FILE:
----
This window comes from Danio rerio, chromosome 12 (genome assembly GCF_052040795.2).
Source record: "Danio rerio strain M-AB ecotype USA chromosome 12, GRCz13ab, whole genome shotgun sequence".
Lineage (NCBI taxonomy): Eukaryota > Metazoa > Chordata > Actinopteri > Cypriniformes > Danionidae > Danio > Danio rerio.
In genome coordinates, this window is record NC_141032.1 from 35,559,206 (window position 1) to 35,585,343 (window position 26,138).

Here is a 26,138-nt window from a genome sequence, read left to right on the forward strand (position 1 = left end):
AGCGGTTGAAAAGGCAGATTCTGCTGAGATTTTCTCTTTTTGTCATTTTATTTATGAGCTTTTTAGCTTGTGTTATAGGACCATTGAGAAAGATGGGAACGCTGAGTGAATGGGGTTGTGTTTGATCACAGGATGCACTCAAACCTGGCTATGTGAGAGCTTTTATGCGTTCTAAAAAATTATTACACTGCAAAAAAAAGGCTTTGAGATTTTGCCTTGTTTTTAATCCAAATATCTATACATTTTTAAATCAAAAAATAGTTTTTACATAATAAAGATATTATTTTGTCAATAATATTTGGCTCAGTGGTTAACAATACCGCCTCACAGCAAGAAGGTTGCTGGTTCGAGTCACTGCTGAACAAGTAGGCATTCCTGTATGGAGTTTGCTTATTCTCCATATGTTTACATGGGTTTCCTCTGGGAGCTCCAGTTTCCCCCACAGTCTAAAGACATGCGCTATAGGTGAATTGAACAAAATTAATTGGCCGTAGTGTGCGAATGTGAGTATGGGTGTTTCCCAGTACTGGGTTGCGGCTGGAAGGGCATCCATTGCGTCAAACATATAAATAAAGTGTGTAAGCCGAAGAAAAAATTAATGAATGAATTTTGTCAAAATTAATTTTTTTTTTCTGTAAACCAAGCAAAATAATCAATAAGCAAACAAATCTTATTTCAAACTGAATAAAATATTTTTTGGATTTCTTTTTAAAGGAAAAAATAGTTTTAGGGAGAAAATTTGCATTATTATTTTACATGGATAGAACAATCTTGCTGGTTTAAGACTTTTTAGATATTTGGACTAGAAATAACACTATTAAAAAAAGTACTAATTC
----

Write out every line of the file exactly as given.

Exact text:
This window comes from Danio rerio, chromosome 12 (genome assembly GCF_052040795.2).
Source record: "Danio rerio strain M-AB ecotype USA chromosome 12, GRCz13ab, whole genome shotgun sequence".
Lineage (NCBI taxonomy): Eukaryota > Metazoa > Chordata > Actinopteri > Cypriniformes > Danionidae > Danio > Danio rerio.
In genome coordinates, this window is record NC_141032.1 from 35,559,206 (window position 1) to 35,585,343 (window position 26,138).

Here is a 26,138-nt window from a genome sequence, read left to right on the forward strand (position 1 = left end):
AGCGGTTGAAAAGGCAGATTCTGCTGAGATTTTCTCTTTTTGTCATTTTATTTATGAGCTTTTTAGCTTGTGTTATAGGACCATTGAGAAAGATGGGAACGCTGAGTGAATGGGGTTGTGTTTGATCACAGGATGCACTCAAACCTGGCTATGTGAGAGCTTTTATGCGTTCTAAAAAATTATTACACTGCAAAAAAAAGGCTTTGAGATTTTGCCTTGTTTTTAATCCAAATATCTATACATTTTTAAATCAAAAAATAGTTTTTACATAATAAAGATATTATTTTGTCAATAATATTTGGCTCAGTGGTTAACAATACCGCCTCACAGCAAGAAGGTTGCTGGTTCGAGTCACTGCTGAACAAGTAGGCATTCCTGTATGGAGTTTGCTTATTCTCCATATGTTTACATGGGTTTCCTCTGGGAGCTCCAGTTTCCCCCACAGTCTAAAGACATGCGCTATAGGTGAATTGAACAAAATTAATTGGCCGTAGTGTGCGAATGTGAGTATGGGTGTTTCCCAGTACTGGGTTGCGGCTGGAAGGGCATCCATTGCGTCAAACATATAAATAAAGTGTGTAAGCCGAAGAAAAAATTAATGAATGAATTTTGTCAAAATTAATTTTTTTTTTCTGTAAACCAAGCAAAATAATCAATAAGCAAACAAATCTTATTTCAAACTGAATAAAATATTTTTTGGATTTCTTTTTAAAGGAAAAAATAGTTTTAGGGAGAAAATTTGCATTATTATTTTACATGGATAGAACAATCTTGCTGGTTTAAGACTTTTTAGATATTTGGACTAGAAATAACACTATTAAAAAAAGTACTAATTC